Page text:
Open Data, Open Citizens? Open Data and Privacy
Open Data, Open Citizens?
Open data initiatives emphasize transparency. But government data often includes personal information. What happens when government open data initiatives clash with privacy? And are efforts to scrub open data of personal information sufficient to address privacy concerns? In this project, CIPPIC investigates the potential conflict between open data and privacy.
CIPPIC Report: Open Data, Open Citizens? (coming soon!)
Summary of Project
The Open Knowledge Foundation defines “Open Data” as data that can be freely used, shared and built-on by anyone, anywhere, for any purpose. The Canadian government refers to Open Data as data that is freely accessible to the public and published in a manner in which anyone can use and manipulate without restriction. For data to be open it must: (a) be available in whole, and easily accessible (i.e downloadable or easily requested); (b) be re-useable and redistributable; and (c) be universal (i.e anyone can access, re-use, or redistribute). Generally to be considered open data it must be released in a machine readable format under an open, permissive license, with the intention that the data be used, combined, re-released and built upon by others.
Open Data and Privacy
Governments in Canada collect an enormous amount of personal information about individuals. This information is often collected in datasets that could be released as open data. However, governments are obliged by privacy laws to avoid disclosing personal information except for authorized purposes.
Canada’s strategies to maintain privacy are not explicitly described in the federal government’s open data policies. No new legislative framework has been created to specifically guide the move towards open government in Canada
Anonymization is the act of destroying all links between de-identified datasets (datasets in which people’s identities are removed to prevent the data from being used to identify an individual) and original datasets. Data are labelled as anonymous once all PII is removed. The term is used to imply that the data can no longer be re-identified.
Anonymization strategies include: replacing data with other variables (names for numbers); suppressing/omitting data from a set; generalizing data used (specific dates become general years); or perturbing the data by making random changes. Each treatment accords varying levels of protection/risk reduction from attackers. Data anonymization is not foolproof. There are many examples of attackers defeating anonymization efforts.
Privacy Risks of Open Data
There is a tension between utility and anonymity: data can often be either useful or anonymous, but rarely both. Therefore, since people expect open data to be useful, there are many privacy risks. First, when combined with other datasets, anonymous data can be re-identified. Second, personal data can be directly released in “anonymized” datasets, though often accidently. Finally, third parties can use their own data to re-identify anonymous open data.
Re-identification occurs when individuals are identified from information gleaned form a supposedly anonymized data set. Re-identification is successful when a hacker is able to find hidden PII in a data set, or when two, or more, data sets are combined together to identify people. This involves the use of anonymous data sets with non-anonymous data sets (for example, public voter lists) to re-identify individuals present in the anonymous data.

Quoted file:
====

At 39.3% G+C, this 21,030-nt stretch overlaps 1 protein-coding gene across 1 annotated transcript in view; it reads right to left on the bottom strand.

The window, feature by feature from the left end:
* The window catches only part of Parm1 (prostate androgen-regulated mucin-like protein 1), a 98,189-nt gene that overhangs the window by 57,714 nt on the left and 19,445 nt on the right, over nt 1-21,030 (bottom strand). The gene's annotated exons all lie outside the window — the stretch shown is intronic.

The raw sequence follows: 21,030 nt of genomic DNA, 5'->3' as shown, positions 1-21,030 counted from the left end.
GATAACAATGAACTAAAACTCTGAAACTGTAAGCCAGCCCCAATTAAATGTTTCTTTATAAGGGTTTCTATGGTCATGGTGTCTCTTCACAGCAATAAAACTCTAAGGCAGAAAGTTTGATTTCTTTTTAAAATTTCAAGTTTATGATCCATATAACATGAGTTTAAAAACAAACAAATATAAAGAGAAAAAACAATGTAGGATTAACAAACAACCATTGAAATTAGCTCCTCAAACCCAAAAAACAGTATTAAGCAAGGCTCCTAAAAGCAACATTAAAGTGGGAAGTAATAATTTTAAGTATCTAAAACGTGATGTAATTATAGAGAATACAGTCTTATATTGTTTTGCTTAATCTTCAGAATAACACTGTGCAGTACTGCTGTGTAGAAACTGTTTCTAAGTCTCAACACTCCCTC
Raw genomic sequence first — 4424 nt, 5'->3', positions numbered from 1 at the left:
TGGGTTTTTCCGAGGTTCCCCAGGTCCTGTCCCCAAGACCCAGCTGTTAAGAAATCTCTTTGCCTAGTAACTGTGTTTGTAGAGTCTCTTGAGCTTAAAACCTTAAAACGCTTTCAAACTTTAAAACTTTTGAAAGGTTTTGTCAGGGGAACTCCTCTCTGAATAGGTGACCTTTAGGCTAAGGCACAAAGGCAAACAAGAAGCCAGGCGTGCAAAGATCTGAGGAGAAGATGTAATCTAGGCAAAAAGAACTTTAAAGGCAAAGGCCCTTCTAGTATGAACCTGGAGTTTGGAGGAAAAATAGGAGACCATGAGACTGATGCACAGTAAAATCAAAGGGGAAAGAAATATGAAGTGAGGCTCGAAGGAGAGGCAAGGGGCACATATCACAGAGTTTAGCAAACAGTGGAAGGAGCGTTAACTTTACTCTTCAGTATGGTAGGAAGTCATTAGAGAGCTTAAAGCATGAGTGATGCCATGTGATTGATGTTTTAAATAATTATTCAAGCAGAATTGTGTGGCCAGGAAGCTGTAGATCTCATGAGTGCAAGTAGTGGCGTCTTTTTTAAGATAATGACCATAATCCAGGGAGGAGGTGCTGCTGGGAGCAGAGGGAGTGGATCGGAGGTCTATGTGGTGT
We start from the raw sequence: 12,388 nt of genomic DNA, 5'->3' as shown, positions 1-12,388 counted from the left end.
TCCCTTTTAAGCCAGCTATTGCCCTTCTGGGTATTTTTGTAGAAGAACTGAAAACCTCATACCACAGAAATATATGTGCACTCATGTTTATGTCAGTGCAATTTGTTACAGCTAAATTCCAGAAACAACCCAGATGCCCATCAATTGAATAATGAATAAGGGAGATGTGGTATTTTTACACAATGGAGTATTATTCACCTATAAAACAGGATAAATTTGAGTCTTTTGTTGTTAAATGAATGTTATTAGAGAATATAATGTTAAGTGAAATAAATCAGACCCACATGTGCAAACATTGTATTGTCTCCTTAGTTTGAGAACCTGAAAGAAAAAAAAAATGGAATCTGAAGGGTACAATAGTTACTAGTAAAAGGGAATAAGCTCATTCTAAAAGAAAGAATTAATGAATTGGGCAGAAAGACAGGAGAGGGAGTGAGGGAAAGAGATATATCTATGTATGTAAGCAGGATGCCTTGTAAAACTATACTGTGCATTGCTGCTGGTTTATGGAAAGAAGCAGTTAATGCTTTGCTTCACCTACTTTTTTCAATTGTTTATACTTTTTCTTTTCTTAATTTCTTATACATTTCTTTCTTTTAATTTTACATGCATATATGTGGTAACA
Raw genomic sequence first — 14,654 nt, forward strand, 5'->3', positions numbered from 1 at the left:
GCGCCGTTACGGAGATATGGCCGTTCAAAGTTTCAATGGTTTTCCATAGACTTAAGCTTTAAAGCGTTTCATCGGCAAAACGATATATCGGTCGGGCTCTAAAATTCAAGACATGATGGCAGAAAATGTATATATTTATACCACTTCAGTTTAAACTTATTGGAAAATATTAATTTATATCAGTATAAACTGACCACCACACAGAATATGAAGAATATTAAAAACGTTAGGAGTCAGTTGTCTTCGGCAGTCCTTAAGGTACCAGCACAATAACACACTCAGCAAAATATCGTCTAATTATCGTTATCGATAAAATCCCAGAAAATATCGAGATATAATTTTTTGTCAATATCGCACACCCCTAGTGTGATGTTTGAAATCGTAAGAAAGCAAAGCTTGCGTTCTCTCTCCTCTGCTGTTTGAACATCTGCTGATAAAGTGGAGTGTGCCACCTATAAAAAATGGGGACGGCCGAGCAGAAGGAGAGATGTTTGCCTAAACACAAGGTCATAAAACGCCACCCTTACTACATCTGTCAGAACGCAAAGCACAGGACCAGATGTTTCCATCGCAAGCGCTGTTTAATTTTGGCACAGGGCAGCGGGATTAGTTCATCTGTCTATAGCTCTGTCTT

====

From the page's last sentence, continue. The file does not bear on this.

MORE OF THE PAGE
The privacy risks associated with open data are real, but should not be overstated. There are real benefits to governments pursuing open data strategies. The solution to this conflict between transparency and privacy lies in putting in place processes that recognize the real privacy risks and harms associated with open data and takes appropriate steps to address them.
The privacy risks associated with open data are real, but should not be overstated. There are real benefits to governments pursuing open data strategies. The solution to this conflict between transparency and privacy lies in putting in place processes that recognize the real privacy risks and harms associated with open data and takes appropriate steps to address them. We suggest these strategies may be broken down into “pre-release” and “release” stages.
Pre-release strategies include:
1. Data minimization: governments should collect as little personal information as is actually required to achieve the objective of the collection.
2. Adopting processes that include a privacy impact assessment of every data set destined for release as open data. These assessments should consider both the likelihood of data being associated with individuals and the potential impact of that association. The more sensitive the data, the more care to be taken ; and
3. Standardizing these assessments in checklists that are formalized across the board as part of the open data release process.
Release strategies include:
1. Adopt state of the art anonymisation strategies that evolve over time as the field matures. In our view, this may be a centralized service: maintaining standards of anonymisation may prove a difficult task across all departments.
2. Where sensitive privacy values may be implicated by reidentification techniques, consider ejecting the data set from open data publication. Where open government values compel the release of the data, risk of privacy harm may suggest publication in a format that does not lend so readily to reidentification. Formats such as paper or, if digital, .pdf, do not lend themselves so readily to reuse.
This project was made possible through a grant provided by the Contributions Program of the Office fo the Privacy Commissioner of Canada.